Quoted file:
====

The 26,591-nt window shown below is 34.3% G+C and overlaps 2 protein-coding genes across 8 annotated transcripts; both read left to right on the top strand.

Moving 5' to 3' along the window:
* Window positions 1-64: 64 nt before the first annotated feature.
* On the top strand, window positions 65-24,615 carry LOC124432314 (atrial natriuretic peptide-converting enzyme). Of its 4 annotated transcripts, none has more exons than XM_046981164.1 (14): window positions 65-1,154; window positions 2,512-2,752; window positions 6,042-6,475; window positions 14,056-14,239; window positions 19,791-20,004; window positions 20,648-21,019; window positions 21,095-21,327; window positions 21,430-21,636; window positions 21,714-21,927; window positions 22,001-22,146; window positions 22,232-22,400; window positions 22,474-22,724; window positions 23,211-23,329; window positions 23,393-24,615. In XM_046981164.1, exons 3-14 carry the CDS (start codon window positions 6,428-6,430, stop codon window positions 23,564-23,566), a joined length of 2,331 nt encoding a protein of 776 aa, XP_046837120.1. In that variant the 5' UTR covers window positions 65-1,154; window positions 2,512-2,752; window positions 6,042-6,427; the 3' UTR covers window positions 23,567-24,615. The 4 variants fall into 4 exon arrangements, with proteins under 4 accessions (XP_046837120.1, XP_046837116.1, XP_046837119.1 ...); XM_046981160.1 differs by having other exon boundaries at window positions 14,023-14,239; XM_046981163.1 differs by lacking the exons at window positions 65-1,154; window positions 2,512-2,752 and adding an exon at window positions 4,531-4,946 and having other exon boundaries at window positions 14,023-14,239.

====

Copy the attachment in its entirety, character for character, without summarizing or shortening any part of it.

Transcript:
The 26,591-nt window shown below is 34.3% G+C and overlaps 2 protein-coding genes across 8 annotated transcripts; both read left to right on the top strand.

Moving 5' to 3' along the window:
* Window positions 1-64: 64 nt before the first annotated feature.
* On the top strand, window positions 65-24,615 carry LOC124432314 (atrial natriuretic peptide-converting enzyme). Of its 4 annotated transcripts, none has more exons than XM_046981164.1 (14): window positions 65-1,154; window positions 2,512-2,752; window positions 6,042-6,475; window positions 14,056-14,239; window positions 19,791-20,004; window positions 20,648-21,019; window positions 21,095-21,327; window positions 21,430-21,636; window positions 21,714-21,927; window positions 22,001-22,146; window positions 22,232-22,400; window positions 22,474-22,724; window positions 23,211-23,329; window positions 23,393-24,615. In XM_046981164.1, exons 3-14 carry the CDS (start codon window positions 6,428-6,430, stop codon window positions 23,564-23,566), a joined length of 2,331 nt encoding a protein of 776 aa, XP_046837120.1. In that variant the 5' UTR covers window positions 65-1,154; window positions 2,512-2,752; window positions 6,042-6,427; the 3' UTR covers window positions 23,567-24,615. The 4 variants fall into 4 exon arrangements, with proteins under 4 accessions (XP_046837120.1, XP_046837116.1, XP_046837119.1 ...); XM_046981160.1 differs by having other exon boundaries at window positions 14,023-14,239; XM_046981163.1 differs by lacking the exons at window positions 65-1,154; window positions 2,512-2,752 and adding an exon at window positions 4,531-4,946 and having other exon boundaries at window positions 14,023-14,239.